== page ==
Sculptor Sandy Frank and I have been percolating on this project now since spring of 2009, when she asked me for a handful of poems to pen across her sculpture of a male torso (back in the time of early morning check-ins, strolling up the kindergarten rampway as we dropped off our girls and rushed apart to get to as much art and writing as possible accomplished before pick-up). Our hope was to create a collaborative, aesthetic work of art combining our passions…with the eventual goal of helping to put bread on our tables for our families.
Some of our process trail and tangential posts related to Sandy’s beautiful work: Our first sculpture poetry attempt: Winter Solstice. Blog post on male vs. female pov in poems: When Sandy asks me for a handful of poems. Sandy’s work at Fertile Source: Three Sculptures. Interview with Sandy at She Writes: Writing as Prelude to Sculpture. And of course, check out Sandy’s website for more images.
And now to the work itself.
In a parallel world of dream
I see a red pearl in the sun.
And a cardinal, flying,
then still, in branches
of the orange tree;
through tears, a red king,
whose sunblades almost
strike my eyes. Some ancient
enemy, hurling down the black stem
of the glassblower’s lance
making amends with the mouth
of an apprentice–
warbles through my body
in a hot raid
radiating like the cardinal king
shaking oranges to the ground.
The sudden shears cut molten
lips from the wick–
the rodless vase
cools. Cell by cell,
you withdraw; I wake
in the amber light of dawn
while you dissemble–
of white veins above me.
The cries of the first birds
melt in our untouching mouths.
Poem originally published in Holding On and Letting Go, Coe Review Press, 1996, and in the poetry collection, November Butterfly (Saddle Road Press, 2014).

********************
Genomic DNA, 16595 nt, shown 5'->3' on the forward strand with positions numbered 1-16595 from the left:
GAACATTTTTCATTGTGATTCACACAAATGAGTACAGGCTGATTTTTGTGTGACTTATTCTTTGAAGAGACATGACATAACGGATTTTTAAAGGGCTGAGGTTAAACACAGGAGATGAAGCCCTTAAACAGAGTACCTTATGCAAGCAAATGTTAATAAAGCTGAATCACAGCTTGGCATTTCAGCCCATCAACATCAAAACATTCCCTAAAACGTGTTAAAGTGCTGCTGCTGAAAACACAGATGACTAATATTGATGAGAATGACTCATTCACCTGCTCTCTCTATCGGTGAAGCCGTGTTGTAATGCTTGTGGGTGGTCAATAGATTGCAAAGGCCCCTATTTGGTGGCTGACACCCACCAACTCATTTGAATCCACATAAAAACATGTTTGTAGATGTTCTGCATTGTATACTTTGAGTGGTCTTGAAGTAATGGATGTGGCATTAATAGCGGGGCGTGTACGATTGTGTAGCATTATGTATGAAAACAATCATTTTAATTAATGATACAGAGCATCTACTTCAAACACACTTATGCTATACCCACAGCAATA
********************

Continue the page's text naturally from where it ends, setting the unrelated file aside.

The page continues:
The Painter’s Wife
white dots specking his neck and skull,
a primered knuckle through the milk jug
without apology for the swig
or cold hand on her breast. Downed lines
mean dark when he’d rather have sun
to finish the job, or if here, like now, inside her,
light to watch himself by (and her), overalls
at his ankles, spattered with the colors
of the housewives of the neighborhoods.
restored, the refrigerator
kicking in, and under the stairs
where his ribs anchor hers to the floor,
a bare bulb burning into her eyes.
Outside, the deck is slick, boots
warped with chill, amphibious;
there’s his forehead to kiss
and the letdown of thunder, the crotch
of her jeans gritting along her skin’s
seam. At her feet, to the spit
of soaked gravel (his retreating tires)
a handful of furred sow’s ears listen
for spring without head or brain.
Poem originally published at Linebreak, 2009 and read by Jehanne Dubrow.
A Maritime Trilogy: Querent, Seer, Selke, appears in November Butterfly (Saddle Road Press, 2014).
May 2015 update:
Selke took top honors at the 26th Annual California Clay Competition at The Artery, Davis, California (Frank was awarded 500 pounds of clay–which bodes well for more of her beautiful sculpture!).